I am running Red Hat Linux Enterprise 5; I am always using the export command to set environment variables.

Are there any other ways to set environment variables and what are the advantages/disadvantages of them?


This is an excerpt from the Bash man page:

export [-fn] [name[=word]] ...
export -p
The supplied names are marked for automatic export to the environment of subsequently executed commands. If the -f option is given, the names refer to functions...

If you only need the variable in the current environment, it's not necessary to use export.



Without export: current environment only. With export: current environment and child environments.

Here's a demonstration of the affect of export on availability of a variable in a child environment and that changes in the child environment don't affect the parent:

$ var1=123
$ export var2=456
$ echo "parent [$var1] [$var2] [$var3]"
parent [123] [456] []
$ var3=789 bash -c 'echo "child [$var1] [$var2] [$var3]"; var1=111; var2=222; var3=333; echo "child [$var1] [$var2] [$var3]"'
child [] [456] [789]
child [111] [222] [333]
$ echo "parent [$var1] [$var2] [$var3]"
parent [123] [456] []

After the first echo (echo "parent...") you see "123" and "456" because both var1 and var2 are active in the current environment. You don't see a value for var3 because it's not set yet.

After the line that starts "var3=..." you don't see a value for var1 because it wasn't exported. You do see a value for var2 because it was exported. You see a value for var3 because it was set for the child environment only.

(bash -c is equivalent to running a script with the contents of the argument to the -c option. A script or other executable or, in this case, the argument to bash -c becomes a child of the current environment which, as a result is, of course, the child's parent.)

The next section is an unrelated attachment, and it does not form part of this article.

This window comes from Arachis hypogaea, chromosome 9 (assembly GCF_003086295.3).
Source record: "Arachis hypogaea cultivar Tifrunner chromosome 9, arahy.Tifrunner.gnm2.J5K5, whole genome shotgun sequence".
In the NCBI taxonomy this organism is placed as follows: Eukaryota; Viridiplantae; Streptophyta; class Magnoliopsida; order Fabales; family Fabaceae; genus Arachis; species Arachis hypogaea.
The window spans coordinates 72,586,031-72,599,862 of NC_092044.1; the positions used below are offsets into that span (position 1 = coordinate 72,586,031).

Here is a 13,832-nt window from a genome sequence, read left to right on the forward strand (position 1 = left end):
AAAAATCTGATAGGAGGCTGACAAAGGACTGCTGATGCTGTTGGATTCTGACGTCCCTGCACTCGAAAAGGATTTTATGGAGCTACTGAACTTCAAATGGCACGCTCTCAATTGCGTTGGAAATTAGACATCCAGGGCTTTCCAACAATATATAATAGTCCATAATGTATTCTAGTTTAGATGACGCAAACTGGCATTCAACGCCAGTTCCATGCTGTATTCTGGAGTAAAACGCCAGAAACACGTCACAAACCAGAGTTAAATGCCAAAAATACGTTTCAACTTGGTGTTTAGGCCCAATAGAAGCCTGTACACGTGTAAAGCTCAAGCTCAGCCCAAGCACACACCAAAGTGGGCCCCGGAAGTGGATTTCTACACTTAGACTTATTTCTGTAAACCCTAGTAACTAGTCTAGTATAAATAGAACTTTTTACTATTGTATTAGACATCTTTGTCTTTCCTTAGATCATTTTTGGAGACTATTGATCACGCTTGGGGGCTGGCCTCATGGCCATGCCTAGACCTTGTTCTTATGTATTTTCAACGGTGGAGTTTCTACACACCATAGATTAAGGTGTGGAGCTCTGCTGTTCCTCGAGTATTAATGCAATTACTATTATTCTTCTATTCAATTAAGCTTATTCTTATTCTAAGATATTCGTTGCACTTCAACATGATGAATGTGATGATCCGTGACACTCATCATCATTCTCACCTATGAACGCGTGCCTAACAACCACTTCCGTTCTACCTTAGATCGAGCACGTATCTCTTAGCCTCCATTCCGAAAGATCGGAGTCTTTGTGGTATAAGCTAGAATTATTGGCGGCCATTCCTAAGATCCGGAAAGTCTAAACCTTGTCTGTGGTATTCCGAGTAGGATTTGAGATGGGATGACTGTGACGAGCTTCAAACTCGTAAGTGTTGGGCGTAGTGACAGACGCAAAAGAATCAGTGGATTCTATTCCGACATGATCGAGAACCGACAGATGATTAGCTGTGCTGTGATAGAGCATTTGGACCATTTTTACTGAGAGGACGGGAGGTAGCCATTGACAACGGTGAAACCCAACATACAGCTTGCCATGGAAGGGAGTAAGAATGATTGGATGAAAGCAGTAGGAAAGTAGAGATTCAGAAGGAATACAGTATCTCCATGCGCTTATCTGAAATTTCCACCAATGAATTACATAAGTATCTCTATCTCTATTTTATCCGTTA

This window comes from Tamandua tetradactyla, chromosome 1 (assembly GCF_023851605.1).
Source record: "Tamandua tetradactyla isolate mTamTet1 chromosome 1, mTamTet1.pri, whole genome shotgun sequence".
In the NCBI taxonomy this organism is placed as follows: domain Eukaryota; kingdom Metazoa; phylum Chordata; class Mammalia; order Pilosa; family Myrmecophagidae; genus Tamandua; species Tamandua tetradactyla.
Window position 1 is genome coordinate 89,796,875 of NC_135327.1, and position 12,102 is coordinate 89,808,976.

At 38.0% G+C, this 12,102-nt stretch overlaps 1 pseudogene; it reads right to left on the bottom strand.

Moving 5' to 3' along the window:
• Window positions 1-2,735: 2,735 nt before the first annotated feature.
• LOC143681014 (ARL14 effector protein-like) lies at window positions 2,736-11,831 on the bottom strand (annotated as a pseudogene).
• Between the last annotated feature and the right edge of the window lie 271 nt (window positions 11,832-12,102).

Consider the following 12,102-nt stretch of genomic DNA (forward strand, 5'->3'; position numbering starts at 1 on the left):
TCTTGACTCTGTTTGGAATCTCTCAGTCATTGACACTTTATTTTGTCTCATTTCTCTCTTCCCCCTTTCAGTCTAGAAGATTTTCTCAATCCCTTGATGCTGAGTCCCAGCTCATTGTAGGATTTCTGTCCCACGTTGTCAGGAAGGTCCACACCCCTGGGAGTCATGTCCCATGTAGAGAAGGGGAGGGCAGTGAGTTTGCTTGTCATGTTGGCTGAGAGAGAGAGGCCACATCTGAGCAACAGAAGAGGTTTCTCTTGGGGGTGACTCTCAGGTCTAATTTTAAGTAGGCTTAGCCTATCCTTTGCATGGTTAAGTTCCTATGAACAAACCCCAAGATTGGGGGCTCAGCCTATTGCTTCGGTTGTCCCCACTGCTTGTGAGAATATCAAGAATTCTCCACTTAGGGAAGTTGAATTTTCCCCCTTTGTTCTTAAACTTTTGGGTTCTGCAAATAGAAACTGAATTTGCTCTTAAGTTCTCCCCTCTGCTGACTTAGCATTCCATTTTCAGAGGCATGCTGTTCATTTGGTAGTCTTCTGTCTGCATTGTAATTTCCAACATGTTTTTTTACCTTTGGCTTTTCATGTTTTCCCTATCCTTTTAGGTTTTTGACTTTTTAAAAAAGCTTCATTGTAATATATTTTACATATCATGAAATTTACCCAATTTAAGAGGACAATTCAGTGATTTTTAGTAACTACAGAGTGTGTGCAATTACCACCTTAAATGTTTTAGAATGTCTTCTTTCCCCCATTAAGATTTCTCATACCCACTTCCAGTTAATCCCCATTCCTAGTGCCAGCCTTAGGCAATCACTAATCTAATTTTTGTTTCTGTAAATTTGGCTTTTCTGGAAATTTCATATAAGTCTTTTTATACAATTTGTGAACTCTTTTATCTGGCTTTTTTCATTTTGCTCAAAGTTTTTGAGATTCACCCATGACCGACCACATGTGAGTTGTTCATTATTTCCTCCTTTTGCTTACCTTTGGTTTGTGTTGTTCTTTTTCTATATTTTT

In the "script" the values of the variable are changed. It now outputs those new values.

Once the "script" is finished, execution returns to the parent environment (the command line in this case). After the last echo, you see the original values because the changes made in the child environment do not affect the parent.

  • What means "in the current environment"? Current bash script or? – George2 May 21 '10 at 5:59
  • 1
    Yes, it means "in the current script" or "in the current interactive session". So that excludes executables or scripts that are run from within the current script or interactive session. That's the purpose of export - to make variables available to these child environments. – Dennis Williamson May 21 '10 at 8:07
  • I find some conflicts from what you said. :-) You said "So that excludes executables or scripts", pay attention to "exclude", but in what you quoted, you mentioned "The supplied names are marked for automatic export to the environment of subsequently executed commands." -- it to be "include" (automatic exported to, or impact), and not "exclude". I am confused, could you clarify please? – George2 May 21 '10 at 16:27
  • 1
    @George2: See my edited answer for more information. – Dennis Williamson May 21 '10 at 17:13

You say that

I am always using export command to set environment variable

By the way you worded that, it sounds like you are really trying to ask how do you make an environmental variable persists. To do that would require you to place your export VAR="foo" statement in your $HOME/.bash_profile file (if you are using bash). If you want that environmental variable to persist for all users but root, then add it to /etc/profile. If you want it added for the root user too, then set it in /root/.bash_profile .